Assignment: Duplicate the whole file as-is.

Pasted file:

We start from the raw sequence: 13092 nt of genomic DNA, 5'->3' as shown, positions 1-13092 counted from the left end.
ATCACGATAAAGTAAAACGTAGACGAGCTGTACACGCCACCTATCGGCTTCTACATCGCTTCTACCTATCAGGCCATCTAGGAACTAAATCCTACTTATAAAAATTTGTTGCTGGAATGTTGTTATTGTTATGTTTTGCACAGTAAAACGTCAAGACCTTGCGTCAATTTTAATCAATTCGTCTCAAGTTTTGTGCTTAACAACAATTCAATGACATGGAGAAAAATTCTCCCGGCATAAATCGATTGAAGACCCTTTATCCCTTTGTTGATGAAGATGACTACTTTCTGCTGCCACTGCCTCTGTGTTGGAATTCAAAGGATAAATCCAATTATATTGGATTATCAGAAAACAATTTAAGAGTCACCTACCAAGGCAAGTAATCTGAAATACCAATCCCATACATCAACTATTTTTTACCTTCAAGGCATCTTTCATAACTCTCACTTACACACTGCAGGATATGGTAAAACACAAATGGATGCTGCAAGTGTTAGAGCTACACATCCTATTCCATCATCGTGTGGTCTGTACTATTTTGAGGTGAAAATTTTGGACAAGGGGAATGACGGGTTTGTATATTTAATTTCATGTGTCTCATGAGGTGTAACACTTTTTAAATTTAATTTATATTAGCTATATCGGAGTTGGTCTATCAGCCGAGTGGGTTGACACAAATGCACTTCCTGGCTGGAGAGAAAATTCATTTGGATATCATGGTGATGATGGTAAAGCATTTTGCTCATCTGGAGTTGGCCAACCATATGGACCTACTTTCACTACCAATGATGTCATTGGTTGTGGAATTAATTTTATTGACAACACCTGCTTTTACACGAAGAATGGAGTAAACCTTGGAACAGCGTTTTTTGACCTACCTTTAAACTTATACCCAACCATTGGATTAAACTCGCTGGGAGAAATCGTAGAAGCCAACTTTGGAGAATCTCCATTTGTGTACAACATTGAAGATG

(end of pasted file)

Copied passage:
We start from the raw sequence: 13092 nt of genomic DNA, 5'->3' as shown, positions 1-13092 counted from the left end.
ATCACGATAAAGTAAAACGTAGACGAGCTGTACACGCCACCTATCGGCTTCTACATCGCTTCTACCTATCAGGCCATCTAGGAACTAAATCCTACTTATAAAAATTTGTTGCTGGAATGTTGTTATTGTTATGTTTTGCACAGTAAAACGTCAAGACCTTGCGTCAATTTTAATCAATTCGTCTCAAGTTTTGTGCTTAACAACAATTCAATGACATGGAGAAAAATTCTCCCGGCATAAATCGATTGAAGACCCTTTATCCCTTTGTTGATGAAGATGACTACTTTCTGCTGCCACTGCCTCTGTGTTGGAATTCAAAGGATAAATCCAATTATATTGGATTATCAGAAAACAATTTAAGAGTCACCTACCAAGGCAAGTAATCTGAAATACCAATCCCATACATCAACTATTTTTTACCTTCAAGGCATCTTTCATAACTCTCACTTACACACTGCAGGATATGGTAAAACACAAATGGATGCTGCAAGTGTTAGAGCTACACATCCTATTCCATCATCGTGTGGTCTGTACTATTTTGAGGTGAAAATTTTGGACAAGGGGAATGACGGGTTTGTATATTTAATTTCATGTGTCTCATGAGGTGTAACACTTTTTAAATTTAATTTATATTAGCTATATCGGAGTTGGTCTATCAGCCGAGTGGGTTGACACAAATGCACTTCCTGGCTGGAGAGAAAATTCATTTGGATATCATGGTGATGATGGTAAAGCATTTTGCTCATCTGGAGTTGGCCAACCATATGGACCTACTTTCACTACCAATGATGTCATTGGTTGTGGAATTAATTTTATTGACAACACCTGCTTTTACACGAAGAATGGAGTAAACCTTGGAACAGCGTTTTTTGACCTACCTTTAAACTTATACCCAACCATTGGATTAAACTCGCTGGGAGAAATCGTAGAAGCCAACTTTGGAGAATCTCCATTTGTGTACAACATTGAAGATG